|O'CONNELL, JEFFREY - University Of Maryland|
Submitted to: Interbull Annual Meeting Proceedings
Publication Type: Proceedings
Publication Acceptance Date: 8/8/2015
Publication Date: 8/19/2015
Citation: Van Raden, P.M., O'Connell, J.R. 2015. Strategies to choose from millions of imputed sequence variants. Interbull Annual Meeting Proceedings. Interbull Bulletin 49:10–13.
Interpretive Summary: Millions of sequence variants are now known in cattle, but subsets are needed for routine genomic predictions or for genotyping arrays because routine genomic predictions cannot afford to include all of those variants for all animals. Strategies to select variants and impute genotypes were tested using 26,984 simulated bulls, of which 1,000 had 30 million sequence variants and the rest had simulated array genotypes with the same pedigree and densities as actual Holstein bulls. Computing strategies were developed to efficiently balance the costs of imputing, selecting, and predicting effects of the variants. Total computing time was only a few days using 10-20 processors. Large gains in reliability were demonstrated if the true causative variants were identified or if advanced bioinformatic tools could identify regions of DNA likely to contain those. Large reference populations are needed in either case because most mutations have very small effects. The methods tested here will be applied to select variants using the actual bull sequences.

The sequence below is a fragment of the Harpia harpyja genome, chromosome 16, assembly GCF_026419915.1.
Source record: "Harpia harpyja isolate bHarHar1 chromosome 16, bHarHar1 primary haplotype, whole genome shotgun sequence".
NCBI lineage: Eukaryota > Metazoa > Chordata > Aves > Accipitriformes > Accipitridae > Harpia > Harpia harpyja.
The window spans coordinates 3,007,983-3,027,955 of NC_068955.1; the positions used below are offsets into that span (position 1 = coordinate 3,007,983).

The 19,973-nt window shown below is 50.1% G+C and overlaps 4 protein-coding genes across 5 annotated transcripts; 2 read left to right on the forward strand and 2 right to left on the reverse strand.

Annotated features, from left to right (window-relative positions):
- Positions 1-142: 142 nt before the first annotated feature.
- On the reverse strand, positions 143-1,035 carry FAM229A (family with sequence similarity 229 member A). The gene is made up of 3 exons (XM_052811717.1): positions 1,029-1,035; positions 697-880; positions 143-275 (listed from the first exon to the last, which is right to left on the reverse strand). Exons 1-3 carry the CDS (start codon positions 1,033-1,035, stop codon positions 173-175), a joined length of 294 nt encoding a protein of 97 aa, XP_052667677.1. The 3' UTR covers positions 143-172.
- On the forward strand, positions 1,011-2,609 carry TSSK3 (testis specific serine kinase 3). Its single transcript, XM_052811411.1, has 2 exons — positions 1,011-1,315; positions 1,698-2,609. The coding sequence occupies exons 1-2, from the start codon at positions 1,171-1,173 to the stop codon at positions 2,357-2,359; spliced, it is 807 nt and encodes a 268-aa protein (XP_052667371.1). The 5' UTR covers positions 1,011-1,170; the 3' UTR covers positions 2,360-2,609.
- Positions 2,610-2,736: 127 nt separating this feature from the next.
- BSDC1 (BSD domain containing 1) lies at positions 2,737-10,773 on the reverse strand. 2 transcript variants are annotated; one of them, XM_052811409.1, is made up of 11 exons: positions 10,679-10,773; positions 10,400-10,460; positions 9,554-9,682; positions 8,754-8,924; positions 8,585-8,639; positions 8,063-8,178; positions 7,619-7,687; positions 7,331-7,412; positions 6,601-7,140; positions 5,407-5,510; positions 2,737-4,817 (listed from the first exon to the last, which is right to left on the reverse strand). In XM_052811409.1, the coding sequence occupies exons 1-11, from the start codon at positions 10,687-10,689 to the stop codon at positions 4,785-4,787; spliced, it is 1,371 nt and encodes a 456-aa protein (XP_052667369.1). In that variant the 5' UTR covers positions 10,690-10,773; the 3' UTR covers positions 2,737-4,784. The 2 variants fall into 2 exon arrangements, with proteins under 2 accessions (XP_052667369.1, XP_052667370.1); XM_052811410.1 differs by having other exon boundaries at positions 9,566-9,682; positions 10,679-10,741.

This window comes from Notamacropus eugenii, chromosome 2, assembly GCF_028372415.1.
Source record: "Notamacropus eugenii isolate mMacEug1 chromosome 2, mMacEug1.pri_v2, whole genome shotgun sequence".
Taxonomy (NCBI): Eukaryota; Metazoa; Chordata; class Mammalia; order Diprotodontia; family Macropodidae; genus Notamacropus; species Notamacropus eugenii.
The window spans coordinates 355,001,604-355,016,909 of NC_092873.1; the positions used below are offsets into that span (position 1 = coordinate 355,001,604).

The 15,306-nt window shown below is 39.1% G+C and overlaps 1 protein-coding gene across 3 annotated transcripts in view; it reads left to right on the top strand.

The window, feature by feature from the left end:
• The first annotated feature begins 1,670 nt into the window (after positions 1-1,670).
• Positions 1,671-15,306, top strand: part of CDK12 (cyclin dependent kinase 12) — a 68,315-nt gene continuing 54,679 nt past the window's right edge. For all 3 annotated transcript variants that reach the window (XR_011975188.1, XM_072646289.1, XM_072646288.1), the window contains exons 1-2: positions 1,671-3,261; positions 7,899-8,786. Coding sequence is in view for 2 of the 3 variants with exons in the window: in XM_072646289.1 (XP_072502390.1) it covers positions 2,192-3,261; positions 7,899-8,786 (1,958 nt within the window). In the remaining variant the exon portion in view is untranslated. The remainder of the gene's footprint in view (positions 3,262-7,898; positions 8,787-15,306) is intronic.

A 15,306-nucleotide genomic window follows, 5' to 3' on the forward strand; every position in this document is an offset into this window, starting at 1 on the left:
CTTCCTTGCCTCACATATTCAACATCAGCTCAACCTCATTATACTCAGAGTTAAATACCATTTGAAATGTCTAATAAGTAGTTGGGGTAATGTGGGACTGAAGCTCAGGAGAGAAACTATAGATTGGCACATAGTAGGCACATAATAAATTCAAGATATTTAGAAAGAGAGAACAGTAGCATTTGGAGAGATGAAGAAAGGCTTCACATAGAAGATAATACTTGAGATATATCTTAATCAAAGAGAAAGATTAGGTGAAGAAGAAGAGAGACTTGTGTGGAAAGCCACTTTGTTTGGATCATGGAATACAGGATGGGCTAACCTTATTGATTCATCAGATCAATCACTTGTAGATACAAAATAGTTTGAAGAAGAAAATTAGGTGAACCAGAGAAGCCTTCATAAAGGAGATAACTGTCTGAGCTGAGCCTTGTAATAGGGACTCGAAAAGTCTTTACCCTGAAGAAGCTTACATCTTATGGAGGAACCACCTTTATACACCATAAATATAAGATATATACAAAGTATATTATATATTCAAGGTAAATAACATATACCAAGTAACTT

Technical Abstract: Millions of sequence variants are known, but subsets are needed for routine genomic predictions or to include on genotyping arrays. Variant selection and imputation strategies were tested using 26 984 simulated reference bulls, of which 1 000 had 30 million sequence variants, 773 had 600 000 markers, 24 863 had 60 000 markers, and 348 had 12 000 markers. Edits for minor allele frequency (MAF) of >0.01, linkage disequilibrium of <0.95 and keeping all 0.5 million variants in or near genes reduced the list to 8.4 million, and those were imputed for all bulls. Strategies were compared to choose variants most significant or with largest estimated variances or effect sizes for five independent traits using single or multiple regression. Reliability of prediction averaged 28.4% from parent average, 77.8% from 60 000, 80.1% from 600 000, 85.0% from 60 000 plus the best 25 000 selected sequence variants or 87.2% using only the 10 000 imputed true quantitative trait loci (QTLs) with no weight on the markers. Genome-wide association (GWA) was faster for selecting variants, but multiple regressions were more reliable. With many genotyped animals and many data sources, computing strategies must efficiently balance costs of imputing, selecting and predicting when millions of variants are available.